Life can sometimes be hard and it’s certainly full of risks. One of the biggest risks to a secure financial future is bankruptcy. It is very stressful and will keep you up at night. I've been there, done that. Those were some dark days. When times are hard having money in the bank can give you the time you need for you to get back on your feet. The typical amount of cash quoted as an optimal buffer is three to six months of expenses saved. That is great for when times are good and unemployment is low. But, to be as safe as possible, you really need 12 months of expenses up your sleeve. That amount will give you enough time to recover, even when the economy is troubled. I know some of you are freaking out right about now saying “There's no way I can save 12 months of expenses, I have to eat!”. Yes, 12 months is probably a lot of money that you don't have all saved right now, but the sooner you start the better off you will be. Start with as much as you can even if it's only $25 a month. Trust me I've been on both sides of this coin and the difference is amazing, you'll wish you had done it sooner.  A key indicator of someone's financial health is their amount of savings. [box] In a recent survey by Google, only 29% of American had $1,000 or more in savings.  If you have $5,000 or more in savings, then you are better off than 80% of the population[/box]

Reduce your debt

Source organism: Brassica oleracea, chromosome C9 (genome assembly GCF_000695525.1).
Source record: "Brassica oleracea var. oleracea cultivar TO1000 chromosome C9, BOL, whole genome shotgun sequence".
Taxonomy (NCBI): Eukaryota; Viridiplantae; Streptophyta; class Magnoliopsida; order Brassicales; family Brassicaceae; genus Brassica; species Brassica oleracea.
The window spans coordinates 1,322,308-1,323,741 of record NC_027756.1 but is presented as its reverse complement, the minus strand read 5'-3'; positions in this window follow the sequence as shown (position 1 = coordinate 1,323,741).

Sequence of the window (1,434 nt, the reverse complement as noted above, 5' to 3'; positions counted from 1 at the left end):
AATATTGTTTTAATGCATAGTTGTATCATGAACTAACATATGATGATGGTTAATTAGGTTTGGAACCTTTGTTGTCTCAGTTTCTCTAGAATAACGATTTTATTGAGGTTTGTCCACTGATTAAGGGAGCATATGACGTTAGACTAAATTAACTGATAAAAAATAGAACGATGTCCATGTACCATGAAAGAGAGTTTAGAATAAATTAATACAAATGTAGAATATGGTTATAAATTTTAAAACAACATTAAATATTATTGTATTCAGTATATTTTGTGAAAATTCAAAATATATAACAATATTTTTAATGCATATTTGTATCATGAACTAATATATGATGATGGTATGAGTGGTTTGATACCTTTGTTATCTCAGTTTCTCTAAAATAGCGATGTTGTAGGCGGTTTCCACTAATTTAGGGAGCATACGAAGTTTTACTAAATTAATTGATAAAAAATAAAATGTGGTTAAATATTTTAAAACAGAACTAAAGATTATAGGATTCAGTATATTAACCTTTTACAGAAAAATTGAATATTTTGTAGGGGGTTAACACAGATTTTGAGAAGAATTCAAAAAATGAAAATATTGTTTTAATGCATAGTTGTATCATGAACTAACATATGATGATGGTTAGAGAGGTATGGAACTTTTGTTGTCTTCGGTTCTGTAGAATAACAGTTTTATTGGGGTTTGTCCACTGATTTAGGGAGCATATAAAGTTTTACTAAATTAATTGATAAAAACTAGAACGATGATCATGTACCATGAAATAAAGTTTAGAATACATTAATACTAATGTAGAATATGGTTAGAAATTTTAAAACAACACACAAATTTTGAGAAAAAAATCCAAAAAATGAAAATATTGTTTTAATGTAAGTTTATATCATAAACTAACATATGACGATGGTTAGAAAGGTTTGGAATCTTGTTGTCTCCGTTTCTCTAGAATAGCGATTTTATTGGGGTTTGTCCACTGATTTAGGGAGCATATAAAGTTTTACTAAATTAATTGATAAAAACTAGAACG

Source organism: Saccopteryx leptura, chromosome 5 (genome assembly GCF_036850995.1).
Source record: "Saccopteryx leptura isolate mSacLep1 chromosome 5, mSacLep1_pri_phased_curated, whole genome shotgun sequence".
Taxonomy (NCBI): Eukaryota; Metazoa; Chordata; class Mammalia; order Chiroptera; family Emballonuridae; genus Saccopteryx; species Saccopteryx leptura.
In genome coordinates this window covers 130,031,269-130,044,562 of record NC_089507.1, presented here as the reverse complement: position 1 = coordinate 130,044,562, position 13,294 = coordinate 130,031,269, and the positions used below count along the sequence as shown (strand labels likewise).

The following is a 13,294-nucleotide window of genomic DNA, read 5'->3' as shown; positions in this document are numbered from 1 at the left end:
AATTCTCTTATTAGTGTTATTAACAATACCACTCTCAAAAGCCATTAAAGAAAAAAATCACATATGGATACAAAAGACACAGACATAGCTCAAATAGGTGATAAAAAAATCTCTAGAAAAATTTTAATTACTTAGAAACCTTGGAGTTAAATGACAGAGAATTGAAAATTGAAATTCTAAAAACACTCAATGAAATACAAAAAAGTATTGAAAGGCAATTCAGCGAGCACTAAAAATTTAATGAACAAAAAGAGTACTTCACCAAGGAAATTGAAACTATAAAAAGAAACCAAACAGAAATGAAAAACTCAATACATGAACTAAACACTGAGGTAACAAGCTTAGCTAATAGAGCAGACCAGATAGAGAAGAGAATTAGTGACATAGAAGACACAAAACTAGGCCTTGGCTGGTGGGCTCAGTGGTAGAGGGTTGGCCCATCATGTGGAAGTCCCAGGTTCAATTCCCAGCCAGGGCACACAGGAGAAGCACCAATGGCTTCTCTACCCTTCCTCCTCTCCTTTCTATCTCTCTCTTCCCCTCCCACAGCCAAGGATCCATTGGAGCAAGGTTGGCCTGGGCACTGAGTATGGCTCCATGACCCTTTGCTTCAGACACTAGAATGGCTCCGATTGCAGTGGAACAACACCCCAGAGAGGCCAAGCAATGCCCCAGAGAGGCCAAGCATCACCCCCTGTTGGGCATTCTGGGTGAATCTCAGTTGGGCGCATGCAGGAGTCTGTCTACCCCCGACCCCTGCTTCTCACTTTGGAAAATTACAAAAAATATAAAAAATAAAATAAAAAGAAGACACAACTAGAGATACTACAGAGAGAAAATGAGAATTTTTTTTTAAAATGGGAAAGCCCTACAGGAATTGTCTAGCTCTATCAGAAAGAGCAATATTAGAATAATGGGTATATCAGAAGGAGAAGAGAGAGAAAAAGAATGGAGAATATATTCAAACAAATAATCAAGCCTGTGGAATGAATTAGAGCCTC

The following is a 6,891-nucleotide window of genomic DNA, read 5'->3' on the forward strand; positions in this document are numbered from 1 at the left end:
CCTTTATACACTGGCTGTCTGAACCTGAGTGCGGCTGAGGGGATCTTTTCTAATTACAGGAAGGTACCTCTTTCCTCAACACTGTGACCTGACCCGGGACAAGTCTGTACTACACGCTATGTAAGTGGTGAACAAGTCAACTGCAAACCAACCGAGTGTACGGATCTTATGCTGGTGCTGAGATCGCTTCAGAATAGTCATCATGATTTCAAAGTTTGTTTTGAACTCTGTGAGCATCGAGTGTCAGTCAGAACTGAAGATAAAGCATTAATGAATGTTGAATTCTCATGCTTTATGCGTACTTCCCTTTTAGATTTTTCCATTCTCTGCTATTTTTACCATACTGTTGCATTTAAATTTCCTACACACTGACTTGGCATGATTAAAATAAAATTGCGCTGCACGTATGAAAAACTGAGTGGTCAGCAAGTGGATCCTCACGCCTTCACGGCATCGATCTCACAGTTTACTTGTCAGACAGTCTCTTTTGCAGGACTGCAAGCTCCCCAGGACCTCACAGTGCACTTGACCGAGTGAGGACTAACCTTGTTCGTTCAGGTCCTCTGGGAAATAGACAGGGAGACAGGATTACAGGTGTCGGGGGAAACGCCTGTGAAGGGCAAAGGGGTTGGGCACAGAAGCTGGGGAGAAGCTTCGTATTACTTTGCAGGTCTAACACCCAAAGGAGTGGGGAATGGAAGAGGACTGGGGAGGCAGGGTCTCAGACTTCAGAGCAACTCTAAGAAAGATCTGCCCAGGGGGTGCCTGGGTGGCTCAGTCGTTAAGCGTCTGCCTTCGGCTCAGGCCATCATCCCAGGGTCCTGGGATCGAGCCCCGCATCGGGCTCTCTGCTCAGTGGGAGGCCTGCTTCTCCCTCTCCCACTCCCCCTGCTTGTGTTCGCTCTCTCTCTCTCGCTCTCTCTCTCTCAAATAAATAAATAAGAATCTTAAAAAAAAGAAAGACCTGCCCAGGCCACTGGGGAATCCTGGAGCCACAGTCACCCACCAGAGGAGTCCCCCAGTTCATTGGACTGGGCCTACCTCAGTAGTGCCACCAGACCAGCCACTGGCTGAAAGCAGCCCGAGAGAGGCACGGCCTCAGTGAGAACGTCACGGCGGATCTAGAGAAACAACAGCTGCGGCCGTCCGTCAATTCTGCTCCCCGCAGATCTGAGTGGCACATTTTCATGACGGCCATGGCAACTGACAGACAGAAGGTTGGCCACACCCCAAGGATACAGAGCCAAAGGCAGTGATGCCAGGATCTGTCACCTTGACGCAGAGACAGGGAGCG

Debt can be a useful tool when used correctly, it can provide you with shelter or fund a new business. Used poorly it can drag you under. As we have learned from the previous section, debt lowers our net worth as well as our cash flow. If Cash is King then Cash Flow is Queen. Paying down debt and reducing your monthly payments makes your financial runway longer, giving you time to succeed. Once you have established your emergency fund it is time to reduce your debt and increase your cash flow. Credit card debt is notoriously sneaky. Minimum payments are typically 1% to 3% of the monthly balance, which means as you pay off your debt your monthly payment also decreases until you hit the banks minimum payment, $5 to $25. If you just pay the minimum payment each month, a $5,000 balance with a 2% repayment means you will be paying for 11 years, as long as you don't add any new charges to that card. You need to read your credit card statements every month.  For several years credit card companies have been required to tell you how long it will take to repay your debt and how much you will pay based on the minimum payments.  Here is a copy of that information from when I purchased a new laptop.  As you can see, if I had only made the minimum payments a $2,667 laptop would have taken me 17 years to repay and ended up costing $7,427! Payment Information Now how do we get out of this vicious cycle? There are various ways, you can read more ways in my Debt Repayment post, but here is a simple way, the Snow Avalanche: